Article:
by Oona Lundgren, Staff Writer, Ocotber 2021

Among the many Nobles hallmarks and traditions returning this fall, FLIK’s triumphant rebound reigns supreme. A bustling panini press line and packed Castle make this school year feel overwhelmingly normal. And yet, the return to a typical Castle menu reignites an important question: is Nobles really eating?

It is no secret that Nobles’ competitive culture puts an immense amount of pressure on students across the board. Nobles is used to winning, and students strive to live up to this stellar reputation. “The level is so high here, and always has been, so there’s so much pressure,” Zach Myers (Class II) said. The constant stress of being at one’s best can put a strain on the mental health of anyone, from starting players to honors students and everyone in between. “It can be stressful, and cause anxiety,” Myers continued. “The pressure of trying to be better than you might be able to can be dangerous.” No matter how often students are urged to take care of their mental health with rest, the motivation to excel is overwhelming and all-consuming. This can be seen with intensity in athletics, especially as recruiting season dawns, as well as academics and extracurriculars done to fill schedules and resumes. “We think that if we’re kind to ourselves, we’ll get lazy and complacent, but the opposite is true,” Director of Counseling and Psychology Jennifer Hamilton said. She added, “If we’re driving ourselves into the ground, we can’t function well.” 

Of course, discussion of mental health at Nobles can span a wide variety of struggles worth addressing, but the issue of disordered eating is often overlooked. “The bottom line is that kids who are high achieving or perfectionists are more vulnerable to eating disorders,” Hamilton said. Nobles’s rigor naturally attracts high-performing kids who may find themselves falling prey to the regimented control of disordered eating. 

We have access to a wealth of sustenance in the Castle, but nevertheless, eating at Nobles is a game of competition. “Everybody seems to have an opinion on what everybody else is eating,” Mary Connors (Class I) said. “If somebody wants to go get seconds, there can be a little bit of judgment. I might not get something I really want to eat because of that.” Body image and social pressure collide in the Castle and beyond. Even on game days when athletes should be fueling and building strength, the pressure to eat a socially “acceptable” amount of food can override hunger and physical necessity. “Typically, athletes struggle with eating enough of a healthy diet, drinking enough water, and sleeping enough,”  Director of Strength and Conditioning Kevin O’Neill said. For students staying active for two or more hours in sports after seven hours of school, eating enough is an absolute necessity.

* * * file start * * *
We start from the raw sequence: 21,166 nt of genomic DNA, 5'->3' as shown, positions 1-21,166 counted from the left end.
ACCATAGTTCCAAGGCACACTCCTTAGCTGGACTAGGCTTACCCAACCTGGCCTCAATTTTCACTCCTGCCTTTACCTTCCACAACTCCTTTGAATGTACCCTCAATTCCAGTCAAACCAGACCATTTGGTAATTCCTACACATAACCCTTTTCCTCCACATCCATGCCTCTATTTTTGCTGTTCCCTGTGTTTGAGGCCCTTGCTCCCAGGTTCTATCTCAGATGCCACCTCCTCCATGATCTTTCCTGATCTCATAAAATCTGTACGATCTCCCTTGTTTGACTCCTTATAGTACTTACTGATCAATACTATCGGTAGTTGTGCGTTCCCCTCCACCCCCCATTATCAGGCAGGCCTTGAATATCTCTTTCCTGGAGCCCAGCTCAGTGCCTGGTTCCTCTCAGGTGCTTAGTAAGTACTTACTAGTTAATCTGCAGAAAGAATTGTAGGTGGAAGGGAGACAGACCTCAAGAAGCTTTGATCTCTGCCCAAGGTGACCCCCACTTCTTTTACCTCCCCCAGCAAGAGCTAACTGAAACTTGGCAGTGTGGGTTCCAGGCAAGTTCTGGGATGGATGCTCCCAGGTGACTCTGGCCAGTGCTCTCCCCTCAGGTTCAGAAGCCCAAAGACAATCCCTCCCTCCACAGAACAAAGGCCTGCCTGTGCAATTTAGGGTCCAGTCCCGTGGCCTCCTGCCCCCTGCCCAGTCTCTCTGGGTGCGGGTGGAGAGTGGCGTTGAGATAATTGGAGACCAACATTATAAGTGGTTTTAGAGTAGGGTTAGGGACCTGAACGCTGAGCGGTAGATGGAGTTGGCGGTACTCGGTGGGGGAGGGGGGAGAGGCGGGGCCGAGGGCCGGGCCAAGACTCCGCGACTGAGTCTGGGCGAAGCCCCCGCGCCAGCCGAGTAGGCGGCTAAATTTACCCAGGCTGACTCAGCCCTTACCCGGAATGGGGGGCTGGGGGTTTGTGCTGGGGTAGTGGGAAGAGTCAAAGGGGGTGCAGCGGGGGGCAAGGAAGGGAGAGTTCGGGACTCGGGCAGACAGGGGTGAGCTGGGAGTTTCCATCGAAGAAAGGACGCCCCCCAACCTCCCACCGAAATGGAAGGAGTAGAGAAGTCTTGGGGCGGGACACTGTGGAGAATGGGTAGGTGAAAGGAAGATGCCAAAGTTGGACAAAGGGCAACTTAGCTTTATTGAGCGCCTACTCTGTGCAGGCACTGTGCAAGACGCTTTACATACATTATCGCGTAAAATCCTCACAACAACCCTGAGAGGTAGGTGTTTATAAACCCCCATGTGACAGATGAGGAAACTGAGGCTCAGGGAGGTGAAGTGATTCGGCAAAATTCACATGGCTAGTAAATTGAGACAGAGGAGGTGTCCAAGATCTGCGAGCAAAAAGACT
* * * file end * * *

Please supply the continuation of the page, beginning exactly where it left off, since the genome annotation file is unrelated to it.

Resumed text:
It doesn’t help that teenagers of the 21st century are inundated with harmful media and unrealistic standards, while the added competition of a high-pressure school environment feeds the flames. “There’s a lot of stigmas at school and outside of school about what a body should look like,” Madi Shaer (Class II) said. Especially in the digital era of COVID-19, social media has played a major role in shaping the lives of teenagers nationwide. This content is all too often a stream of unattainable bodies that can breed insecurity and shame. “I find myself scrolling and thinking, ‘Why do these people seem to have perfect lives and have everything all figured out?’” Connors said. Even if the reality behind the screen is less than perfect, projected appearances have a big impact. Particularly over quarantine, isolation and lack of control over one’s life led to a frightening jump in disordered eating. The National Eating Disorders Association’s crisis hotline saw a 78 percent increase in calls and texts last summer, with over half being people under 17 years old (NYT, Damour). Eating disorders have always been a pervasive issue, but now more than ever, the lives of countless people—especially students—depend on a change in the way we talk and think about food. 

Despite all of this, the Nobles community is making undeniable progress. Clubs and organizations like the Body Positive Nobles and Athletes United are bringing awareness to and discussing issues of body image and mental health. The Athletics Department is working to implement the use of MyHuddle, an app providing student-athletes and coaches with access to mental health training and support. Progress towards a better eating culture is open-ended and ongoing. The opportunity lies within us, members of a community dedicated to kindness and respect, to be kind to ours and others’ bodies, and to respect what we look like and what our body needs to be healthy. 

If you or someone you know is struggling with an eating disorder, the following resources are available to help:

Nobles Counseling Department (Jennifer Hamilton –

National Suicide Hotline – 1 (800) 273-8255

NEDA Crisis Hotline – 1 (800) 931-2237

National Association of Anorexia Nervosa and Associated Disorders (ANAD) – 1 (630) 577-1330